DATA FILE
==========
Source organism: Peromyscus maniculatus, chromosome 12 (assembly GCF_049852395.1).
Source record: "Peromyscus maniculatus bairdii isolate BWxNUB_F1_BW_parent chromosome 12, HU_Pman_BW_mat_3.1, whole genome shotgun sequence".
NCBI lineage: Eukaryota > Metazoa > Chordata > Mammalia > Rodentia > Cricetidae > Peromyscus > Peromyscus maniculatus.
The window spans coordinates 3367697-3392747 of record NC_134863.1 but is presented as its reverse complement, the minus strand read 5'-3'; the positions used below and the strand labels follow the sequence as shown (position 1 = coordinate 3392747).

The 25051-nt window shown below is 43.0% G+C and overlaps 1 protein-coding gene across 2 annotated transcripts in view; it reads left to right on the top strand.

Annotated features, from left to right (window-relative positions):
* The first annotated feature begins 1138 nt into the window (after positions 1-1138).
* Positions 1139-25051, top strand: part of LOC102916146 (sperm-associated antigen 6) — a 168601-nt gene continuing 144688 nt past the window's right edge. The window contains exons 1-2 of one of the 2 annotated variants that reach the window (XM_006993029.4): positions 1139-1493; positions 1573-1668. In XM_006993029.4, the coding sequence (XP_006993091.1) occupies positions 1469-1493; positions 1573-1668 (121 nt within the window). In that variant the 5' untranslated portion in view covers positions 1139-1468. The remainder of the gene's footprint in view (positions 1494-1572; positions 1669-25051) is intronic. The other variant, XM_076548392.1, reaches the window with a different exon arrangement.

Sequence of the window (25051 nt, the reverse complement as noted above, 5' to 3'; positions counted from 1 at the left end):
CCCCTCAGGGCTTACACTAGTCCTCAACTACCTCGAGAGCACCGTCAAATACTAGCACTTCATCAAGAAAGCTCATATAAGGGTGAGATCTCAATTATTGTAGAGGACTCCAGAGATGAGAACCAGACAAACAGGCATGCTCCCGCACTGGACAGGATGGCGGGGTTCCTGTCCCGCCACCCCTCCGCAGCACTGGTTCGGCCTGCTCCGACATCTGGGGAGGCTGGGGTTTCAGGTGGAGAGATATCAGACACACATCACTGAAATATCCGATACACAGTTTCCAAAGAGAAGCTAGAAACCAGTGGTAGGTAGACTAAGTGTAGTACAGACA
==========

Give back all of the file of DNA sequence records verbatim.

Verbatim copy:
Source organism: Peromyscus maniculatus, chromosome 12 (assembly GCF_049852395.1).
Source record: "Peromyscus maniculatus bairdii isolate BWxNUB_F1_BW_parent chromosome 12, HU_Pman_BW_mat_3.1, whole genome shotgun sequence".
NCBI lineage: Eukaryota > Metazoa > Chordata > Mammalia > Rodentia > Cricetidae > Peromyscus > Peromyscus maniculatus.
The window spans coordinates 3367697-3392747 of record NC_134863.1 but is presented as its reverse complement, the minus strand read 5'-3'; the positions used below and the strand labels follow the sequence as shown (position 1 = coordinate 3392747).

The 25051-nt window shown below is 43.0% G+C and overlaps 1 protein-coding gene across 2 annotated transcripts in view; it reads left to right on the top strand.

Annotated features, from left to right (window-relative positions):
* The first annotated feature begins 1138 nt into the window (after positions 1-1138).
* Positions 1139-25051, top strand: part of LOC102916146 (sperm-associated antigen 6) — a 168601-nt gene continuing 144688 nt past the window's right edge. The window contains exons 1-2 of one of the 2 annotated variants that reach the window (XM_006993029.4): positions 1139-1493; positions 1573-1668. In XM_006993029.4, the coding sequence (XP_006993091.1) occupies positions 1469-1493; positions 1573-1668 (121 nt within the window). In that variant the 5' untranslated portion in view covers positions 1139-1468. The remainder of the gene's footprint in view (positions 1494-1572; positions 1669-25051) is intronic. The other variant, XM_076548392.1, reaches the window with a different exon arrangement.

Sequence of the window (25051 nt, the reverse complement as noted above, 5' to 3'; positions counted from 1 at the left end):
CCCCTCAGGGCTTACACTAGTCCTCAACTACCTCGAGAGCACCGTCAAATACTAGCACTTCATCAAGAAAGCTCATATAAGGGTGAGATCTCAATTATTGTAGAGGACTCCAGAGATGAGAACCAGACAAACAGGCATGCTCCCGCACTGGACAGGATGGCGGGGTTCCTGTCCCGCCACCCCTCCGCAGCACTGGTTCGGCCTGCTCCGACATCTGGGGAGGCTGGGGTTTCAGGTGGAGAGATATCAGACACACATCACTGAAATATCCGATACACAGTTTCCAAAGAGAAGCTAGAAACCAGTGGTAGGTAGACTAAGTGTAGTACAGACA